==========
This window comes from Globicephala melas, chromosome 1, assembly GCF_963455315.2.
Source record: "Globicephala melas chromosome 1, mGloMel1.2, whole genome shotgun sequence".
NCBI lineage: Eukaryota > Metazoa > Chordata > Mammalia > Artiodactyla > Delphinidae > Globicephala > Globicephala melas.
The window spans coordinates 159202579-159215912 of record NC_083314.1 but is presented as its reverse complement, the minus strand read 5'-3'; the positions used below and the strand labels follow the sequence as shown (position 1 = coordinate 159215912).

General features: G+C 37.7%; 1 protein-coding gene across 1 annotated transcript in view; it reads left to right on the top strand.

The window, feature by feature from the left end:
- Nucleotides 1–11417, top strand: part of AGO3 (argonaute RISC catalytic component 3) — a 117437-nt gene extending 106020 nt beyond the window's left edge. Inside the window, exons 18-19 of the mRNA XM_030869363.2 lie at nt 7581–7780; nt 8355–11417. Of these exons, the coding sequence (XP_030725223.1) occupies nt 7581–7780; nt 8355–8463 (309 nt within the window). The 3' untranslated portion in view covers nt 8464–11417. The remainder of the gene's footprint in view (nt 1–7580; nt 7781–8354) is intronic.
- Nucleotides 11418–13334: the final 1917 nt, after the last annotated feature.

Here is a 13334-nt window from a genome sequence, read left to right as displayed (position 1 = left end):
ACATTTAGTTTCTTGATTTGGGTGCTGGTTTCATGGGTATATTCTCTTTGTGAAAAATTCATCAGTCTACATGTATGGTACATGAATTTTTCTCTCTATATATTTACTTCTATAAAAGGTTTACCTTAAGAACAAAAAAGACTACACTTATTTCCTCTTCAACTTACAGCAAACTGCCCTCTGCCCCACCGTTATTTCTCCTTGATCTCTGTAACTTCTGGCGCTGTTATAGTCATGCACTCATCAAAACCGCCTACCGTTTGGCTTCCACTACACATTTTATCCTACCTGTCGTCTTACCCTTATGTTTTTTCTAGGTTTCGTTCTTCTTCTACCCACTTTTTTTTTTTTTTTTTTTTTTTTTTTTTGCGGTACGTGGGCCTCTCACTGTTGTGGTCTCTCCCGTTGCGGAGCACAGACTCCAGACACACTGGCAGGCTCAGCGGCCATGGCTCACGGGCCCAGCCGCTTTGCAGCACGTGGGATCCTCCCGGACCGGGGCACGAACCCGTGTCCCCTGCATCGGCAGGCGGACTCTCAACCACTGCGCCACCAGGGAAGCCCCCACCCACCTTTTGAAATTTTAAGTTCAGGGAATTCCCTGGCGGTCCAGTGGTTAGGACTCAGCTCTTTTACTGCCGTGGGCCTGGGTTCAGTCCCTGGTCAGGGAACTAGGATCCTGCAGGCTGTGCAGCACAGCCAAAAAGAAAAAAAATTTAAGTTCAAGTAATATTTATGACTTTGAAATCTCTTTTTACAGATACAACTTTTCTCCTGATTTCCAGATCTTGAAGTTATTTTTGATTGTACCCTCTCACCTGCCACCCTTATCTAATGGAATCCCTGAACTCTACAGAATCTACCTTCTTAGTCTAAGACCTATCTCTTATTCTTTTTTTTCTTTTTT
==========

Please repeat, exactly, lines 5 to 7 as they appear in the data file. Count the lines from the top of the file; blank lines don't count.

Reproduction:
General features: G+C 37.7%; 1 protein-coding gene across 1 annotated transcript in view; it reads left to right on the top strand.

The window, feature by feature from the left end:
- Nucleotides 1–11417, top strand: part of AGO3 (argonaute RISC catalytic component 3) — a 117437-nt gene extending 106020 nt beyond the window's left edge. Inside the window, exons 18-19 of the mRNA XM_030869363.2 lie at nt 7581–7780; nt 8355–11417. Of these exons, the coding sequence (XP_030725223.1) occupies nt 7581–7780; nt 8355–8463 (309 nt within the window). The 3' untranslated portion in view covers nt 8464–11417. The remainder of the gene's footprint in view (nt 1–7580; nt 7781–8354) is intronic.